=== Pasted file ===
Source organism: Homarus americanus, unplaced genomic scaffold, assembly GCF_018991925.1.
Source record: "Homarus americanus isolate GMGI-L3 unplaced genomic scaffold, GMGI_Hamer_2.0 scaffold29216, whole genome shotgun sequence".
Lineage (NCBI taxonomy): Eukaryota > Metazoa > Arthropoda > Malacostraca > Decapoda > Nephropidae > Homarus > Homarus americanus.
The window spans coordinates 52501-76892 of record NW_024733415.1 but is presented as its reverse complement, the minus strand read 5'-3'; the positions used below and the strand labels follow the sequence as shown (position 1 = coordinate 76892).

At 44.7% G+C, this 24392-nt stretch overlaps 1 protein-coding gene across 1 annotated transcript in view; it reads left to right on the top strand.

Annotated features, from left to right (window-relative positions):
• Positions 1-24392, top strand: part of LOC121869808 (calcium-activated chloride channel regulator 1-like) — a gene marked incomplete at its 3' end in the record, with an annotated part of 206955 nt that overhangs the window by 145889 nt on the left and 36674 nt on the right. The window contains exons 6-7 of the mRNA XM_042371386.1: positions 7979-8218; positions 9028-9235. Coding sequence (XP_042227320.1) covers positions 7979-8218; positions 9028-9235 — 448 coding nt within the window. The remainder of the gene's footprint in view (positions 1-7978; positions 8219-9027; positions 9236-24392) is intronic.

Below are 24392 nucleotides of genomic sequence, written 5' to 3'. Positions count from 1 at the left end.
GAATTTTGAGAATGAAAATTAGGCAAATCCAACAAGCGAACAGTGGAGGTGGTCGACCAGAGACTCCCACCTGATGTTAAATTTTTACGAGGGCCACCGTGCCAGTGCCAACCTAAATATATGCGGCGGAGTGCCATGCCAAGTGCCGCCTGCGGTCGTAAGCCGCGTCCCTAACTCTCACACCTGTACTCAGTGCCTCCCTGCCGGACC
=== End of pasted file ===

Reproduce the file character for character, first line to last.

Source organism: Homarus americanus, unplaced genomic scaffold, assembly GCF_018991925.1.
Source record: "Homarus americanus isolate GMGI-L3 unplaced genomic scaffold, GMGI_Hamer_2.0 scaffold29216, whole genome shotgun sequence".
Lineage (NCBI taxonomy): Eukaryota > Metazoa > Arthropoda > Malacostraca > Decapoda > Nephropidae > Homarus > Homarus americanus.
The window spans coordinates 52501-76892 of record NW_024733415.1 but is presented as its reverse complement, the minus strand read 5'-3'; the positions used below and the strand labels follow the sequence as shown (position 1 = coordinate 76892).

At 44.7% G+C, this 24392-nt stretch overlaps 1 protein-coding gene across 1 annotated transcript in view; it reads left to right on the top strand.

Annotated features, from left to right (window-relative positions):
• Positions 1-24392, top strand: part of LOC121869808 (calcium-activated chloride channel regulator 1-like) — a gene marked incomplete at its 3' end in the record, with an annotated part of 206955 nt that overhangs the window by 145889 nt on the left and 36674 nt on the right. The window contains exons 6-7 of the mRNA XM_042371386.1: positions 7979-8218; positions 9028-9235. Coding sequence (XP_042227320.1) covers positions 7979-8218; positions 9028-9235 — 448 coding nt within the window. The remainder of the gene's footprint in view (positions 1-7978; positions 8219-9027; positions 9236-24392) is intronic.

Below are 24392 nucleotides of genomic sequence, written 5' to 3'. Positions count from 1 at the left end.
GAATTTTGAGAATGAAAATTAGGCAAATCCAACAAGCGAACAGTGGAGGTGGTCGACCAGAGACTCCCACCTGATGTTAAATTTTTACGAGGGCCACCGTGCCAGTGCCAACCTAAATATATGCGGCGGAGTGCCATGCCAAGTGCCGCCTGCGGTCGTAAGCCGCGTCCCTAACTCTCACACCTGTACTCAGTGCCTCCCTGCCGGACC